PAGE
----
Learndirect report: government urged to get a grip on ‘too big to fail’ contractors
Public Accounts Committee calls for a framework tracking number of contracts companies hold across government
Credit: Nick Ansell/PA
MPs have urged departments to develop a framework for identifying the risk of a government contractor becoming “too big to fail”, following the failure of the UK’s largest commercial further education provider Learndirect.
The Commons’ Public Accounts Committee told government to get a grip on the number of contracts held across departments by a single private company, and how it is performing in those contracts.
Learndirect, like now-bankrupt facilities management and construction services company Carillion, had contracts with numerous government bodies, including one with the Education and Skills Funding Agency to deliver training to apprentices. That contract was assessed as “inadequate” by Ofsted last year.
In a new report, the PAC said such a contract would normally be cancelled almost immediately but Learndirect was able to threaten that such a course of action would “jeopardise its ability to deliver other key government contracts”.
- Department for Education was ‘too reliant’ on Learndirect, says PAC chair
- DfE denies giving ‘special treatment’ to training provider Learndirect after damning inspection
- Outgoing ESFA chief ‘takes responsibility’ for decision to keep funding Learndirect
The ESFA’s usual policy is to terminate the contracts of failing providers after three months, but its parent body, the Department for Education, announced last summer its Learndirect contract would continue until July this year.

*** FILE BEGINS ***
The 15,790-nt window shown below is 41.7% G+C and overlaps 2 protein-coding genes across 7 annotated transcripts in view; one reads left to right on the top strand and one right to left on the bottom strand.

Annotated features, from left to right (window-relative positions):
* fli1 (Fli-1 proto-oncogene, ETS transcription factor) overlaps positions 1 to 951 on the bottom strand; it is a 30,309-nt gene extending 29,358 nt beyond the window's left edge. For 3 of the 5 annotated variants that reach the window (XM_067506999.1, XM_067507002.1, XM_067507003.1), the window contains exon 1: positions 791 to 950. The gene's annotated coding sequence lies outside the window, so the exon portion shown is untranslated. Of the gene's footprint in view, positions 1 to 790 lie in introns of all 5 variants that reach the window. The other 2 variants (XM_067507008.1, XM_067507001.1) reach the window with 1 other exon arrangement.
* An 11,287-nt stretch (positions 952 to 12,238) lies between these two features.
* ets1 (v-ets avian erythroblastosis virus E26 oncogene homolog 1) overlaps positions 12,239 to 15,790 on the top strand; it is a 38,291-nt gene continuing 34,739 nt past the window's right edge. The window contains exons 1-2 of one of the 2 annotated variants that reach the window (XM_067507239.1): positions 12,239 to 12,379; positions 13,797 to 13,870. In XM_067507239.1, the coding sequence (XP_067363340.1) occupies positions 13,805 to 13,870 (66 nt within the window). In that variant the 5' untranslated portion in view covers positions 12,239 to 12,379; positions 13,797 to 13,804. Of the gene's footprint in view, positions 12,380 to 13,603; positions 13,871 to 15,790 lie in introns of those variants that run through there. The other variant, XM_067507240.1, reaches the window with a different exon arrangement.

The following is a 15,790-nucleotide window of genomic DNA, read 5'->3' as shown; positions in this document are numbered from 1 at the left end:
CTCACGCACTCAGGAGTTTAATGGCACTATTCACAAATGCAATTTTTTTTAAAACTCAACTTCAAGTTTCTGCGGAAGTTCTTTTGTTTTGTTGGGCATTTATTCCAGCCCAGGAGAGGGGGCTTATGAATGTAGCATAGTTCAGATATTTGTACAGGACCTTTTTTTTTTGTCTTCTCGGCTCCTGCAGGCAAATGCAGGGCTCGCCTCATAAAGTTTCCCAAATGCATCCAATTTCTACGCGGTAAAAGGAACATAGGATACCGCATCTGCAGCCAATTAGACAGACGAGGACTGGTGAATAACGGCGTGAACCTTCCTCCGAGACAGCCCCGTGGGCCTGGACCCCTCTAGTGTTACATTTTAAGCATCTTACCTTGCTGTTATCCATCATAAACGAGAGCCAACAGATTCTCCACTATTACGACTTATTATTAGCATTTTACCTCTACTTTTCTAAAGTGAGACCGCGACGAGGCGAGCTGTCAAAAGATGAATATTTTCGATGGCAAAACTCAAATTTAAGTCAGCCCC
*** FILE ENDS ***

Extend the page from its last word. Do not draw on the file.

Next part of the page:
The company, which was created by the government in 1988 but sold off in 2011, expects to receive more than £105m of funding from its main government contracts in 2017-18.
The decline in Learndirect’s performance on apprenticeships was first flagged in 2013.
MPs were scathing of the behaviour of Learndirect, which they said had “received hundreds of millions of pounds of public money, while neglecting its learners in pursuit of profit and frustrating the Ofsted inspection regime with delaying tactics and spurious legal action”.
Among the recommendations made in their report is for government to learn that it needs “to understand how many government contracts a company holds at a given time and how well it is performing against each of those contracts”.
They also called on the Department for Education and other government bodies – through the Cabinet Office – to develop a “framework for identifying any risk that a commercial provider becomes so large and essential to the delivery of public services that it cannot be allowed to fail, or requires special treatment if it begins to do so”.
Meg Hillier, PAC chair and a Labour MP, said recent events had brought concerns about government’s relationship with its contractors into sharp focus. She criticised poor government oversight and the fact that Learndirect “appears to hold the whip hand” despite letting down thousands of learners.
“It expects to receive over £105m of funding from its main government contracts for this year, a consequence of assessments made about the risk to public services should Learndirect’s funding be terminated,” she said.
“It cannot be right that individual contractors should command such large sums of public money regardless of their performance. No commercial provider should be allowed to become so essential to the delivery of services that it cannot be allowed to fail.”
A Department for Education spokesperson said: “The government is ending Learndirect’s contract to provide apprenticeships and adult education because of its failure to meet the high standards expected. Our priority has always been to protect learners and make sure they do not lose out and get the opportunity to complete their courses, a point previously acknowledged by the independent National Audit Office.
“We continue to monitor Learndirect’s performance on a monthly basis and will respond in detail to the PAC’s report in due course.”
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